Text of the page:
Telehealth and telemedicine have been gaining in popularity for a number of years, and medical providers’ ability to be effective in these very 21st-century roles has truly become a new expectation of practice.

In this time of the COVID-19 pandemic, the need for positive patient outcomes vis-à-vis telemedicine has never been so important, or so crucially put to the test. And when social and economic disparities loom large in terms of telemedicine reaching those most in need, we can experience a perfect storm of telehealth’s promises remaining largely unfulfilled.

Your Provider is Calling

When patients need medical counsel or symptom management during a situation like the novel coronavirus currently encircling the globe, the ability to provide such care over the phone or computer is paramount. In an effort to expose as few patients to potential infection as possible, telemedicine can mitigate risk while still accomplishing the goals of care.

While telehealth has been practiced in certain quarters for some time, it does appear that the Age of Telemedicine has indeed arrived. Smartphones and tablets are facilitating virtual visits between providers and patients, and a great deal can be accomplished when telemedicine is done well. But what challenges can stand in the way of success?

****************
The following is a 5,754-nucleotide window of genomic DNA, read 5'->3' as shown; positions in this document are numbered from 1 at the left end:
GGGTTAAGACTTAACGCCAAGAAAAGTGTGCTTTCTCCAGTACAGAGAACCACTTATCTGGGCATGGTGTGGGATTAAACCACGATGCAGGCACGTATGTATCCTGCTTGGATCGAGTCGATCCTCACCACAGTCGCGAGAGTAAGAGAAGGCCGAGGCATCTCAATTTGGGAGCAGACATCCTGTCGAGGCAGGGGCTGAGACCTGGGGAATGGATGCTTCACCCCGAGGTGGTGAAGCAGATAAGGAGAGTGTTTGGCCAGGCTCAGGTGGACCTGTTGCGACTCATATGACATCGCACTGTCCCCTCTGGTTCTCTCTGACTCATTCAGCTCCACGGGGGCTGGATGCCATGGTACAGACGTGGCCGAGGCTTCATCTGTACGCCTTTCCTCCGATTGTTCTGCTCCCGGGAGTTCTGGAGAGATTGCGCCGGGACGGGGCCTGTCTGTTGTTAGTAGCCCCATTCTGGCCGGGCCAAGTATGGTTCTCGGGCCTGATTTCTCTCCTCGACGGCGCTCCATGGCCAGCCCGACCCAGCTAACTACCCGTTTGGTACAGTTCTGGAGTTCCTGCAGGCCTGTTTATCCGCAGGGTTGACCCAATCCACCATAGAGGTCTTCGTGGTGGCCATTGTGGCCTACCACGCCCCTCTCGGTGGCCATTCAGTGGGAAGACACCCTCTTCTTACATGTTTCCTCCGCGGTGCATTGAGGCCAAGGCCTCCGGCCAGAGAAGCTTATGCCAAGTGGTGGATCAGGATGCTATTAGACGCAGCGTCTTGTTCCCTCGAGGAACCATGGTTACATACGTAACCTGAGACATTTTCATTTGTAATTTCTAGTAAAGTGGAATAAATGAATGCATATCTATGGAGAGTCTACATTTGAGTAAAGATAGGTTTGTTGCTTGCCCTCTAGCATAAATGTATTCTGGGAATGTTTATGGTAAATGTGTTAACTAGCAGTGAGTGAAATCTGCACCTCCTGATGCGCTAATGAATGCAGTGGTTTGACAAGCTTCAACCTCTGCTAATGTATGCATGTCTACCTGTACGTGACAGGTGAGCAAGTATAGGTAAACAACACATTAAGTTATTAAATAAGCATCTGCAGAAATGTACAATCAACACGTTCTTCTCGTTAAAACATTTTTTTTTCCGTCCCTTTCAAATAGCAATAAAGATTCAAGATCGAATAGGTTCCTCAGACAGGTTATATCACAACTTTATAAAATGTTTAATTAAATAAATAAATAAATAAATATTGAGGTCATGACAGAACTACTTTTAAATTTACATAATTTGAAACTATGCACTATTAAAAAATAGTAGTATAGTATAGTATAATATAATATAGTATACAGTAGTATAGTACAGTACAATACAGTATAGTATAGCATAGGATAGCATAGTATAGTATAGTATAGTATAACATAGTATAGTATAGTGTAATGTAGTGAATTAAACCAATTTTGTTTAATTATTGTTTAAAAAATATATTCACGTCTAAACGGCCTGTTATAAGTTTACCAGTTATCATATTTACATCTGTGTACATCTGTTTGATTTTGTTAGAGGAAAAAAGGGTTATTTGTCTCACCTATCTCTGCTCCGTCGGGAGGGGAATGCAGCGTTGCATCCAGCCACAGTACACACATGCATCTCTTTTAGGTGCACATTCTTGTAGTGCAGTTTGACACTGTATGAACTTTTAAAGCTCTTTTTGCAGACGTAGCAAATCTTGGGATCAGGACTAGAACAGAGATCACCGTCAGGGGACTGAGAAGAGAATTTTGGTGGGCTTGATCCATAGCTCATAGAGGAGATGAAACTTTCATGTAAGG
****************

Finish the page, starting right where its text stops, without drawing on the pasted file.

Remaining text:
Providers Challenged by Telehealth

One particular challenge in telehealth is providers’ relative lack of training in conducting assessments, patient interviews, and therapeutic conversations that do not occur in person. Tuning into tone of voice, body language, and other aspects of patient visits can be less than optimal over phone or video, yet these cannot remain barriers when both patient health and provider liability are at stake.